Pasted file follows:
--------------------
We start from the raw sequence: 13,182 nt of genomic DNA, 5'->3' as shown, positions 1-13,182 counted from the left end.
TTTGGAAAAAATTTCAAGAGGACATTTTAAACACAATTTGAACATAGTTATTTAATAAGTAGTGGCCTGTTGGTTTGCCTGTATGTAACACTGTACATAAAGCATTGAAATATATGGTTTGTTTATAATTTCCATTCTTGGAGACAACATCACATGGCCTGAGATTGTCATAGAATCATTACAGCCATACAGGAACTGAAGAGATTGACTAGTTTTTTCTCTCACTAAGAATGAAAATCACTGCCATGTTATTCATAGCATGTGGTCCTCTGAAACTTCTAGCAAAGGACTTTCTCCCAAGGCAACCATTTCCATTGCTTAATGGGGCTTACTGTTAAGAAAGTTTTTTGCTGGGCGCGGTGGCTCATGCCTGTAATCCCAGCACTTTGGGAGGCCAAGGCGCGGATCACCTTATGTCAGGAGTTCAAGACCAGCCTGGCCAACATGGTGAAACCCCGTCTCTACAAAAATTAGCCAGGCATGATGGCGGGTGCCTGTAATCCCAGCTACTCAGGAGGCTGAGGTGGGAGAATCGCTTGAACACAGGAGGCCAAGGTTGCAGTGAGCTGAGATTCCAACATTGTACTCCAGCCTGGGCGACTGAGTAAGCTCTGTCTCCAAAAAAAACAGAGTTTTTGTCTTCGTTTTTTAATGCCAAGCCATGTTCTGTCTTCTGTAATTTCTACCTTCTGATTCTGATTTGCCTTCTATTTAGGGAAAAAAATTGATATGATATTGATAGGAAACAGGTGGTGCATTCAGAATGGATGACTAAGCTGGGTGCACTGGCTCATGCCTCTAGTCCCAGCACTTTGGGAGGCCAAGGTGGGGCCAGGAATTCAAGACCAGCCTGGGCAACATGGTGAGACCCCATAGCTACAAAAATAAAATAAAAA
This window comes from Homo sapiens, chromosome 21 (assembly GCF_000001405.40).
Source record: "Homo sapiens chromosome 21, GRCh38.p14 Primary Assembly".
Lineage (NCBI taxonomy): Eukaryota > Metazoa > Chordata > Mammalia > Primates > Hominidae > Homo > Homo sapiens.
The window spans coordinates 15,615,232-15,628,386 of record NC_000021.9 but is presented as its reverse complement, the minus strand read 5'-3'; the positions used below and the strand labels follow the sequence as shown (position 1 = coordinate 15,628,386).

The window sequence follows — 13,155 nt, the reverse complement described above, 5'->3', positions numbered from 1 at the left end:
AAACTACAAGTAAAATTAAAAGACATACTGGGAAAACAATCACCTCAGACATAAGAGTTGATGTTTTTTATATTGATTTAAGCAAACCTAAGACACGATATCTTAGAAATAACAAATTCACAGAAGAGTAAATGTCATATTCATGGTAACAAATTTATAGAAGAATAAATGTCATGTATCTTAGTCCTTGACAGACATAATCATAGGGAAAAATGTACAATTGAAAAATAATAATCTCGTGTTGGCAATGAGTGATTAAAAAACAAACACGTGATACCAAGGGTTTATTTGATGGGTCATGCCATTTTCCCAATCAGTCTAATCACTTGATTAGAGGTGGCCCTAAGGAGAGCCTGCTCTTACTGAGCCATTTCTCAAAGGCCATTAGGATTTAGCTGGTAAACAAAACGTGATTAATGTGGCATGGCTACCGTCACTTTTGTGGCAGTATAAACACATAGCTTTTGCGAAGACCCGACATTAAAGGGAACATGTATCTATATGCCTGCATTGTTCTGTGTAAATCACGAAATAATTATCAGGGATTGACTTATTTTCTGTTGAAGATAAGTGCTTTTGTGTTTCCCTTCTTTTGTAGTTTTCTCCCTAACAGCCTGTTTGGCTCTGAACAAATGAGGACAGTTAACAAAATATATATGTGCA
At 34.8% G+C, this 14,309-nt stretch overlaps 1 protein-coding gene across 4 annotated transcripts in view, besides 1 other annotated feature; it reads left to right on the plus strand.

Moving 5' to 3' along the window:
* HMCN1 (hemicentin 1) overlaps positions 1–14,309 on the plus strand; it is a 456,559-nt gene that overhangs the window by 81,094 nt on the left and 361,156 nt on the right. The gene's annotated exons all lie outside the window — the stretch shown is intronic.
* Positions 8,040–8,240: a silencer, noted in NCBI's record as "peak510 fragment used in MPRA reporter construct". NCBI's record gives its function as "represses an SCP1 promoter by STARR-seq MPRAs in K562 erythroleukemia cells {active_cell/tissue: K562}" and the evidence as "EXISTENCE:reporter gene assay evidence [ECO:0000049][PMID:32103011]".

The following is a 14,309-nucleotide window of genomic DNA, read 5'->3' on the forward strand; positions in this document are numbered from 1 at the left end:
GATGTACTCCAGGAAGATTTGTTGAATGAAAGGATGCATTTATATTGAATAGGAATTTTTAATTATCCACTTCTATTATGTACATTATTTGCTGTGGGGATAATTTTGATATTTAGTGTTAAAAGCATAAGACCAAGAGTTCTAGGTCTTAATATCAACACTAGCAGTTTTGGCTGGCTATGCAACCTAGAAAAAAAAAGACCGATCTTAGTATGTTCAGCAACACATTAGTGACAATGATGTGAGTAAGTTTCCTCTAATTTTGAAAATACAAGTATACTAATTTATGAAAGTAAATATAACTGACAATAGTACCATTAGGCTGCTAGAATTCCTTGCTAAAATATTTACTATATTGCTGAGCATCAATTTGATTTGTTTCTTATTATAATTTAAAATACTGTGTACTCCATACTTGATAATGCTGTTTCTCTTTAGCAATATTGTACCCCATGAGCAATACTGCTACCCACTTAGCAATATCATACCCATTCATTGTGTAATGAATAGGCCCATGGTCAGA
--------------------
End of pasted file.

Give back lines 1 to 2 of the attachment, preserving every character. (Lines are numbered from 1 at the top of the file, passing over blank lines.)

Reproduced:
We start from the raw sequence: 13,182 nt of genomic DNA, 5'->3' as shown, positions 1-13,182 counted from the left end.
TTTGGAAAAAATTTCAAGAGGACATTTTAAACACAATTTGAACATAGTTATTTAATAAGTAGTGGCCTGTTGGTTTGCCTGTATGTAACACTGTACATAAAGCATTGAAATATATGGTTTGTTTATAATTTCCATTCTTGGAGACAACATCACATGGCCTGAGATTGTCATAGAATCATTACAGCCATACAGGAACTGAAGAGATTGACTAGTTTTTTCTCTCACTAAGAATGAAAATCACTGCCATGTTATTCATAGCATGTGGTCCTCTGAAACTTCTAGCAAAGGACTTTCTCCCAAGGCAACCATTTCCATTGCTTAATGGGGCTTACTGTTAAGAAAGTTTTTTGCTGGGCGCGGTGGCTCATGCCTGTAATCCCAGCACTTTGGGAGGCCAAGGCGCGGATCACCTTATGTCAGGAGTTCAAGACCAGCCTGGCCAACATGGTGAAACCCCGTCTCTACAAAAATTAGCCAGGCATGATGGCGGGTGCCTGTAATCCCAGCTACTCAGGAGGCTGAGGTGGGAGAATCGCTTGAACACAGGAGGCCAAGGTTGCAGTGAGCTGAGATTCCAACATTGTACTCCAGCCTGGGCGACTGAGTAAGCTCTGTCTCCAAAAAAAACAGAGTTTTTGTCTTCGTTTTTTAATGCCAAGCCATGTTCTGTCTTCTGTAATTTCTACCTTCTGATTCTGATTTGCCTTCTATTTAGGGAAAAAAATTGATATGATATTGATAGGAAACAGGTGGTGCATTCAGAATGGATGACTAAGCTGGGTGCACTGGCTCATGCCTCTAGTCCCAGCACTTTGGGAGGCCAAGGTGGGGCCAGGAATTCAAGACCAGCCTGGGCAACATGGTGAGACCCCATAGCTACAAAAATAAAATAAAAA